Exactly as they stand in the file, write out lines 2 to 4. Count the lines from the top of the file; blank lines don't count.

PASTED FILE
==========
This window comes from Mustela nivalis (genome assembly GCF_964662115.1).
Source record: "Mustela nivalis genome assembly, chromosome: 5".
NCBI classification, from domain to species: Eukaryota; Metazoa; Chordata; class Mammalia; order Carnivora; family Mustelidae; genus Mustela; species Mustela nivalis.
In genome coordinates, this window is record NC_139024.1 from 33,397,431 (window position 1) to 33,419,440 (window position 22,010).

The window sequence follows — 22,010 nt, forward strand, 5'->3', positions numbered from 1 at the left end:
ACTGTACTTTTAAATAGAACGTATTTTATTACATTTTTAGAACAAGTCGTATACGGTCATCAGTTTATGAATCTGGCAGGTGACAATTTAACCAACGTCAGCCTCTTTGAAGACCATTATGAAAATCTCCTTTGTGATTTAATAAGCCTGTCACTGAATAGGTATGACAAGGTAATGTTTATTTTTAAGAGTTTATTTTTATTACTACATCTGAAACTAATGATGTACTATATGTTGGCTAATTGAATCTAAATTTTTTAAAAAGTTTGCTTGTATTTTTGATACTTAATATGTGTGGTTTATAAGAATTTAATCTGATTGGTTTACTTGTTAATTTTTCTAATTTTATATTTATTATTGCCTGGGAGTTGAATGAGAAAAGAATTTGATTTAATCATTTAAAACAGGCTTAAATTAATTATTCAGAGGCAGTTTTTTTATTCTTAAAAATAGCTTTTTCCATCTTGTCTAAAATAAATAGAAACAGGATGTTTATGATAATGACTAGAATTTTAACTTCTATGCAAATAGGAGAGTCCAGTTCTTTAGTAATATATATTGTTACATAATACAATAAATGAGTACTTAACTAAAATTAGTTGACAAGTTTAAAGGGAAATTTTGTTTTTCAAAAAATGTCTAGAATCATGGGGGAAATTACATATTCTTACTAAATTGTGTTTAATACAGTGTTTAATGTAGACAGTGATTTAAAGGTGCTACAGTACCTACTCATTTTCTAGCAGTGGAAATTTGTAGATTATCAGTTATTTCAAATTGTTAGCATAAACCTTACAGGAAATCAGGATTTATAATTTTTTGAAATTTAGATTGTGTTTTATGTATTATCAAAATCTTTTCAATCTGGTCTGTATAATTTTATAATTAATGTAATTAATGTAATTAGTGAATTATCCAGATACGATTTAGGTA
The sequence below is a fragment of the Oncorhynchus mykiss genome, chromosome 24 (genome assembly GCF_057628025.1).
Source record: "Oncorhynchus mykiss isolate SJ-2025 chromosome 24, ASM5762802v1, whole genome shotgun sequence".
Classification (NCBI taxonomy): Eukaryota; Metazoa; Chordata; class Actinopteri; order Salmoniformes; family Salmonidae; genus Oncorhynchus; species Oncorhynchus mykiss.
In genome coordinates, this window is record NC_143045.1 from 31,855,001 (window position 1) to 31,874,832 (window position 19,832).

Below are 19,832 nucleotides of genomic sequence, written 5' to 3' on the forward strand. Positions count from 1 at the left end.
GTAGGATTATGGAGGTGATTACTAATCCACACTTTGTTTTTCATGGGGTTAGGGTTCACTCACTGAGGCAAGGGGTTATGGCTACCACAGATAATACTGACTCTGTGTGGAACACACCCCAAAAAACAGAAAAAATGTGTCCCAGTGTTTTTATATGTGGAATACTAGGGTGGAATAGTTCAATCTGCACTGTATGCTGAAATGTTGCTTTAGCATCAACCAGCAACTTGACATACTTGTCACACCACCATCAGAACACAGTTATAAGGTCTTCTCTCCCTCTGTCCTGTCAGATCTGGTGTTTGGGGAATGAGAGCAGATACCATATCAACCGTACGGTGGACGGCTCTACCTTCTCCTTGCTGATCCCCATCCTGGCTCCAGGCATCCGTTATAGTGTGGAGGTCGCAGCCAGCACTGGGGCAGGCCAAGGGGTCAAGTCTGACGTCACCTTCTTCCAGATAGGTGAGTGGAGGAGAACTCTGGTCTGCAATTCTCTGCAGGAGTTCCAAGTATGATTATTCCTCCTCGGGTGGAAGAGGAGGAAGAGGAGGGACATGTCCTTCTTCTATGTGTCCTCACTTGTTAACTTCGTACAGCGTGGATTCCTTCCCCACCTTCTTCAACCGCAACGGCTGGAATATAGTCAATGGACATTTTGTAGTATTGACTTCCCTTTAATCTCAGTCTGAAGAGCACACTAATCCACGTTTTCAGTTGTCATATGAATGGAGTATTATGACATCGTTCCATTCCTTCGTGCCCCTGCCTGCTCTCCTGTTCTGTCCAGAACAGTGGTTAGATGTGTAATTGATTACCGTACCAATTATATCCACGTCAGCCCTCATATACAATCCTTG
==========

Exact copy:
Source record: "Mustela nivalis genome assembly, chromosome: 5".
NCBI classification, from domain to species: Eukaryota; Metazoa; Chordata; class Mammalia; order Carnivora; family Mustelidae; genus Mustela; species Mustela nivalis.
In genome coordinates, this window is record NC_139024.1 from 33,397,431 (window position 1) to 33,419,440 (window position 22,010).